More and more of us are taking food supplements to 'balance' our diets. But are they doing us more harm than good?
They are exculpation, insurance and saintliness in handy pill form. They supposedly guard against anything from wrinkles to cancer. But are dietary supplements - from the humble multi-vitamin to the mega-dose antioxidant - really as benign as they seem?
A study published last week in the Journal of the National Cancer Institute found that men with prostate cancer who took more than seven multivitamins a week were 30% more likely to get an advanced and fatal form of the disease. This comes after a large - though hotly contested - review published in the Journal of the American Medical Association in February found that people who took antioxidant vitamin tablets (particularly vitamins A and E and beta-carotene) were more likely to die earlier than those who did not.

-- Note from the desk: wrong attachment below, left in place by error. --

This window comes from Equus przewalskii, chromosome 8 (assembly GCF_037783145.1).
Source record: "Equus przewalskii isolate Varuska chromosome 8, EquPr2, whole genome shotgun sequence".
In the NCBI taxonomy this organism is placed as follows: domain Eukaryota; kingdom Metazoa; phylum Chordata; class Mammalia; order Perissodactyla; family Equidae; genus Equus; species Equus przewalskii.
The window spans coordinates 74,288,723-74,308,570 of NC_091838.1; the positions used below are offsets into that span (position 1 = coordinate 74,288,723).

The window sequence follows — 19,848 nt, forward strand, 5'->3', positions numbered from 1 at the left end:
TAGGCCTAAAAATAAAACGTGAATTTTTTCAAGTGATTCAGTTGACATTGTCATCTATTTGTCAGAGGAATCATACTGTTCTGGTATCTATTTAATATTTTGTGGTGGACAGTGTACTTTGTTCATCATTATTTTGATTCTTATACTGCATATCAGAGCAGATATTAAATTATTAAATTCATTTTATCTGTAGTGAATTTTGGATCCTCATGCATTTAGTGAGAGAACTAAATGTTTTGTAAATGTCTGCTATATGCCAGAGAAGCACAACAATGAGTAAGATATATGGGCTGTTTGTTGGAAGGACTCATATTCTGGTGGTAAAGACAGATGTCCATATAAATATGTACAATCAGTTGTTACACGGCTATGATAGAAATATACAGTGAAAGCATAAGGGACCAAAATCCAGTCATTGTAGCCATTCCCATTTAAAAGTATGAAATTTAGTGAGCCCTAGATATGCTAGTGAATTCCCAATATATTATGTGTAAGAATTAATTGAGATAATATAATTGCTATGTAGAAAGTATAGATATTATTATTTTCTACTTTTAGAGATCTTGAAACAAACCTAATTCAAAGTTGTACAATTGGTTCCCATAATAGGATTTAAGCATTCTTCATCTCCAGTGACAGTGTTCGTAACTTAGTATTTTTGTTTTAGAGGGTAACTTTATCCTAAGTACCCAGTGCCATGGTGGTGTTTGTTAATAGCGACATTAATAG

Such research seems to fly in the face of common sense. We all know vitamins are "good" for us. Indeed, thanks to a national obsession with TV diet "gurus", many people believe they are de facto deficient in key nutrients and can only be healthy if they supplement their food with pills or potions. Even those not downing spirulina algae with breakfast probably own at least one pack of multi-vitamins.
However, says Catherine Collins, chief dietician at St George's hospital, London, "The whole idea that you must meet some vitamin and mineral target every day of your life is a marketing myth: you can eat lots of fruit and veg one day and not much the next, but over a week you will still get the right amount of nutrients." What's more, she says, "There is very little scientific evidence of any benefit whatsoever in taking a daily multi-vitamin, even in old people." Indeed, taking daily vitamins could be positively harmful if you eat a poor or highly restricted diet, then assume you are nutritionally covered by popping a pill.
"You cannot exist on a poor diet and then shore yourself up with a multi-vitamin," says Collins.
Source - Guardian